Word on the Street

Personal essays from a young journalist in the Sunshine State.

Tag: Baking

Still Trying to Cook When Time Allows

I wanted to give you a quick update on my blog post about cooking one homemade meal a week. I haven’t been cooking as much as I’d like, but I have made some of the dishes I blogged about, and I’ve been trying to make more of an effort to prepare different meals for myself instead of eating the same thing every night.

In the past month or so, I’ve made cilantro and lemmon hummus, mushroom burgers, garlic green beans, pasta salad, and a birthday cake from scratch. Of all the veggie burgers I’ve made, these mushroom burgers were the best. They fall apart easily when you’re cooking and eating them, but they’re simple to make and they definitely satisfied my vegetarian cravings. They have a pretty strong mushroom taste, so you may not like them if you’re not a big fan of mushrooms. I’d still recommend giving them a try, though.

Below are photos of some of the dishes I’ve made. …

I served the mushroom burgers with a side of garlic green beans. They looked a little wilted, but they still tasted good!

Here's a concoction I came up with myself: Bow tie pasta with arugula, red peppers, goat cheese, pine nuts and pesto. Yum.

This is supposedly "the best birthday cake ever," according to the recipe. I'm not sure I would give it such a high accolade, but it certainly tasted good. Next time, I would make each layer a little thinner.

Creativity Comes out at Cupcake-Making Party

Me having fun at a recent cupcake-making party I hosted.

Last month, my best friend from home got me a cupcake-making book for my birthday, along with some matching cupcake napkins. I had seen the book, “Hello Cupcake!” several times before but had never bought it. I wondered if I’d ever have an occasion to make such elaborate cupcakes and figured I’d just get some recipes online. But having the actual book and sharing it with others is so much better.

This is what happens when you invite friends to your apartment to make cupcakes. 🙂

I posted a Facebook update about the book, saying I was tempted to have a cupcake-making party. Mention “cupcake” on Facebook and you’ll get lots of responses. Mention it in real life and you’ll see a lot of wide-eyed eyes and ooing and ahhing. Based on the positive responses I got, I decided to host a cupcake-making party in place of the usual get-togethers that I have every month with the craft club I’m in.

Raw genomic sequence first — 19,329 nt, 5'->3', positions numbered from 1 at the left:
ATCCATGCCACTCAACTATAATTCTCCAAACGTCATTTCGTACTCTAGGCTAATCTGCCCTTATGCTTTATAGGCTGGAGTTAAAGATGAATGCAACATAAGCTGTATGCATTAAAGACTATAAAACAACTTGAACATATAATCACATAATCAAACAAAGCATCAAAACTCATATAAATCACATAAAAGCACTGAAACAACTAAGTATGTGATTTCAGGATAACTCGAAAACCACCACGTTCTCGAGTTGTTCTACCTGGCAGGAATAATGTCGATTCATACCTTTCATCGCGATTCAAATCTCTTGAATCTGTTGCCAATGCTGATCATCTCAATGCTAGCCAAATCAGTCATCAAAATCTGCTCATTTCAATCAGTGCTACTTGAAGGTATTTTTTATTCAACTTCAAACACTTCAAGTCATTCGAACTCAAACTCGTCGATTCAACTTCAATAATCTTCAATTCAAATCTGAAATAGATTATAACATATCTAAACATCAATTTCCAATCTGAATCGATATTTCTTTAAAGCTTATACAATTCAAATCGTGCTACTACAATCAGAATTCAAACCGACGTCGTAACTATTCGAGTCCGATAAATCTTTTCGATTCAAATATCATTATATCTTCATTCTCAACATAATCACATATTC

An adorable owl, made with Oreo cookies.

I bought a variety of toppings — Reese’s pieces, butterscotch morsels, vanilla morsels, M&Ms and more. And I bought ingredients for “sunflower cupcakes” — the seemingly simplest cupcakes to make from the book. (Many are elaborate and require a visit to a baking store.)

Sunflower cupcakes

I baked the cupcakes the night before so that when friends from the craft club came, they could just focus on decorating them. We made the sunflower cupcakes with yellow frosting, Oreos and a red M&M with chocolate frosting for the ladybug on top. We also made owl cupcakes, lion cupcakes and caterpillar cupcakes. Naturally, they were all delicious.

Cuteness. We made butterfly cupcakes, too.

Trying to Find More Time for Cooking, Baking

The food from a dessert and wine party that my friend and I hosted earlier this year.

I’m trying to get better at cooking for myself. It can be tough when you work late and don’t feel like “working” more in the kitchen when you get home. But I know some people who say that cooking relaxes them and gives them the chance to be more creative when it comes to food. I want that to be the case for me, too.

I’ve found that weekends are a good time to experiment in the kitchen, as are late nights when I’m forced to cook for a potluck or a get-together the following day. In recent weeks, I’ve done my fair share of late-night baking and even managed to set off the sensitive fire alarm in my apartment twice — both times after midnight. Oops.